When she was five years old, O’Connor was visited by a photographer from Pathé News in New York to film one of her more unusual birds—a Cochin bantam chicken that could walk as easily backward as forward. As a small girl with some talent as a seamstress, she made clothes in which she dressed her chickens. She had a gray bantam named Colonel Eggbert that wore a white pique coat with a lace collar and two buttons in the back. She noted wryly that Pathé News never sent anyone out to film that sight.
The highly stylized signature that O’Connor applied to her Colonnade cartoons bears explanation. She fashioned her four initials—M, F, O and C—into a birdlike shape. From childhood through college, O’Connor was known as “Mary Flannery,” and this is how she is listed as features editor of The Colonnade, among her many other college credits. Not until she graduated GSCW in 1945 with a bachelor’s degree in social science and attended Iowa State University’s Writers’ Workshop, then directed by Paul Engle, did she decide that “Mary Flannery” didn’t seem sufficiently authorial; she said it sounded like the name of an Irish washerwoman. At that time, she became known as simply Flannery O’Connor.
The birdlike shape is significant: O’Connor had a lifelong passion for birds, a passion she said was developed instinctually and which manifested itself in her fiction. At the family home in Milledgeville, Andalusia (a 500-acre farm now named in the National Register of Historic Places as the former home of Flannery O’Connor), the adult O’Connor amassed a flock that included her beloved peacocks and peahens, as well as swans, chickens, ducks and other fowl. O’Connor’s self-portrait includes the neck and head of a pheasant. She was especially fond of peacocks, and she used the bird in her fiction to represent certain aspects of Christ.
In her cartooning for The Colonnade, one of her most frequent targets is the WAVES (Women Accepted for Voluntary Emergency Service) who were stationed on campus. Apart from the resources and campus facilities the WAVES occupied, they also destroyed the delicate gender balance that existed in the town. When O’Connor was graduated from GSCW, the all-female student population numbered 890. Nearby, cadets at Milledgeville’s Georgia Military College socialized regularly with GSCW students. But the WAVES disrupted the supply and demand in favor of the young men, a source of no small regret to the GSCW women. O’Connor also lampooned what she perceived as the conformist nature of the WAVES: most often, they are portrayed as marching in lockstep, one indistinguishable from another; as frequently, the WAVES are impediments to getting around campus.
In 1945, O’Connor’s senior year at GSCW, she became features editor of The Spectrum, the school’s yearbook. Aside from her editorial work, she rendered the end papers using a charcoal technique, and she drew many interior illustrations. Unlike her Colonnade work, the Spectrum drawings are more conventionally drawn: black ink on white paper. These drawings are perhaps less compelling than her linoleum work; O’Connor’s strength as a cartoonist had been in her ideas, which were more often than not the capturing of an outrageous moment, and the starkness of the linoleum cuts lent itself to the incisiveness of her concepts. Although not unpleasant to look at—they in fact recall a less polished James Thurber—her Spectrum drawings do little to conceal certain of O’Connor’s shortcomings as an artist.
1945 was a busy year for the college senior. Aside from her continuing work on The Colonnade and The Spectrum, O’Connor was inducted into the prestigious Phoenix Society, an honor conferred on only approximately the top seven percent of the senior class. She also edited The Corinthian, the school’s literary magazine. Although her role there allowed the budding author to shine more fully, she could not help but incorporate her artistic proclivities into the publication: she did linoleum cuts as spot illustrations scattered throughout the issues she edited.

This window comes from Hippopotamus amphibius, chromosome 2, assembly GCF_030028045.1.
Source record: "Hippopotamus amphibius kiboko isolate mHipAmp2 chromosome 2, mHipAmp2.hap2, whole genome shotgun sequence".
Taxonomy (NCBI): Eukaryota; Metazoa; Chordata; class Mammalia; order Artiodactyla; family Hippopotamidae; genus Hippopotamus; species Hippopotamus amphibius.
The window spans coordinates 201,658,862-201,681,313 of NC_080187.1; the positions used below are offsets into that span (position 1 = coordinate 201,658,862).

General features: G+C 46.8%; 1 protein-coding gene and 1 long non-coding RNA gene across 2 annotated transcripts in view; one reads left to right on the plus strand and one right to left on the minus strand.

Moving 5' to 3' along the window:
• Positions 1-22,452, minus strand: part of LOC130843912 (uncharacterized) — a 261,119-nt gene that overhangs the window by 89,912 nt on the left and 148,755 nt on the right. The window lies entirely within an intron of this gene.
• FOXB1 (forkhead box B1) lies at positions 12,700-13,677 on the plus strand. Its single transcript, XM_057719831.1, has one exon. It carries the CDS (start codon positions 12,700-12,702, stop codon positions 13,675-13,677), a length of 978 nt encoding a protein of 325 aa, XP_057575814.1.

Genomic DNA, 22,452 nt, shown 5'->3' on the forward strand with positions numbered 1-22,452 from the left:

O’Connor was as energetic in her efforts to get her cartooning work before the public as she was prolific. On the walls of the student union building, she had drawn murals featuring vignettes of campus life—but the walls were repainted before O’Connor became a celebrated author. The student union building was torn down in the 1970s, and a new one was erected. GSCW’s 1948 alumnae journal contains a photo of a student at a table against a wall bearing an O’Connor mural—perhaps the only existing evidence of the murals.
Even when O’Connor began attending the writers’ workshop in Iowa, she didn’t put her cartooning aspirations completely behind her as she began the refinement of her prose skills. While enrolled in the workshop, she continued to submit cartoons and drawings to the art department, and her course load included advanced drawing and studies in American political cartooning.
During her workshop period, O’Connor increasingly focused on her writing to the necessary exclusion of cartooning, and she worked diligently on short stories and a novel. In 1951, an Atlanta doctor, internist Arthur J. Merrill, diagnosed O’Connor as having the same type of lupus—lupus erythematosus—that killed her father. Incurable and terminal, O’Connor persevered through increasing physical debilitation and completed her first novel, Wise Blood, which appeared to critical acclaim in 1952. Over the next dozen years, she would publish an important body of literature and would continue to pursue her interest in visual art by taking up oil painting as a pastime. She also began enjoying television reruns of W.C. Fields movies, saying, “I think I might have written a picture that would be good for him.” Her oeuvre places her, along with Walker Percy, Reynolds Price, William Styron, Robert Penn Warren and Eudora Welty, as one of the most influential modern Southern writers. Inarguably, they all sit in the shadow of William Faulkner. (Coincidentally, the South’s most famous author had early in his career produced a body of cartoon work considerably smaller—and in some ways, less accomplished—than O’Connor’s.) She noted that, as a Southern author, she was aware of Faulkner’s monolithic stature when she said, “Nobody wants his mule and wagon stalled on the same track the Dixie Limited is roaring down.” Her spectacular and hard-won career as a novelist, short-story writer and literary critic was cut short by her death on August 3, 1964, when O’Connor was 39.